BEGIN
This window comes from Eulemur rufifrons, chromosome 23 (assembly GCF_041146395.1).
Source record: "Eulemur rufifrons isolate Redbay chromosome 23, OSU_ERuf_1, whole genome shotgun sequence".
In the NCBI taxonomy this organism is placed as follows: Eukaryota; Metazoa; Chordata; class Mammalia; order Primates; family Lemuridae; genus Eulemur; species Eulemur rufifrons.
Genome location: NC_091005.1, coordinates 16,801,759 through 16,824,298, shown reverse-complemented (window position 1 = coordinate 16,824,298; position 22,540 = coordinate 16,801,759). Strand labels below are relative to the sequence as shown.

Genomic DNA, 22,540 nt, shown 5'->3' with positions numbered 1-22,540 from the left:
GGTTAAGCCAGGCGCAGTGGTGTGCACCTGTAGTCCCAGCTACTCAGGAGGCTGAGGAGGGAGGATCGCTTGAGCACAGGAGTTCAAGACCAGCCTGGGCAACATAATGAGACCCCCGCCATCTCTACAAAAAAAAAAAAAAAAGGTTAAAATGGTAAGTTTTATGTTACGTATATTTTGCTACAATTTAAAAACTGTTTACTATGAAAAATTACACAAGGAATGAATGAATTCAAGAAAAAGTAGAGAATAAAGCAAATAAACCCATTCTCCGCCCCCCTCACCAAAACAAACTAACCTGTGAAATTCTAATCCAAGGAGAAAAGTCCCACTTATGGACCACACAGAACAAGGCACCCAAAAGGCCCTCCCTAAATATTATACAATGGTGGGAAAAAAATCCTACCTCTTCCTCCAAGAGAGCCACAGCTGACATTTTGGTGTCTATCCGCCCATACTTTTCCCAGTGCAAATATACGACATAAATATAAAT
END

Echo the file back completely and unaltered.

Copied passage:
This window comes from Eulemur rufifrons, chromosome 23 (assembly GCF_041146395.1).
Source record: "Eulemur rufifrons isolate Redbay chromosome 23, OSU_ERuf_1, whole genome shotgun sequence".
In the NCBI taxonomy this organism is placed as follows: Eukaryota; Metazoa; Chordata; class Mammalia; order Primates; family Lemuridae; genus Eulemur; species Eulemur rufifrons.
Genome location: NC_091005.1, coordinates 16,801,759 through 16,824,298, shown reverse-complemented (window position 1 = coordinate 16,824,298; position 22,540 = coordinate 16,801,759). Strand labels below are relative to the sequence as shown.

Genomic DNA, 22,540 nt, shown 5'->3' with positions numbered 1-22,540 from the left:
GGTTAAGCCAGGCGCAGTGGTGTGCACCTGTAGTCCCAGCTACTCAGGAGGCTGAGGAGGGAGGATCGCTTGAGCACAGGAGTTCAAGACCAGCCTGGGCAACATAATGAGACCCCCGCCATCTCTACAAAAAAAAAAAAAAAAGGTTAAAATGGTAAGTTTTATGTTACGTATATTTTGCTACAATTTAAAAACTGTTTACTATGAAAAATTACACAAGGAATGAATGAATTCAAGAAAAAGTAGAGAATAAAGCAAATAAACCCATTCTCCGCCCCCCTCACCAAAACAAACTAACCTGTGAAATTCTAATCCAAGGAGAAAAGTCCCACTTATGGACCACACAGAACAAGGCACCCAAAAGGCCCTCCCTAAATATTATACAATGGTGGGAAAAAAATCCTACCTCTTCCTCCAAGAGAGCCACAGCTGACATTTTGGTGTCTATCCGCCCATACTTTTCCCAGTGCAAATATACGACATAAATATAAAT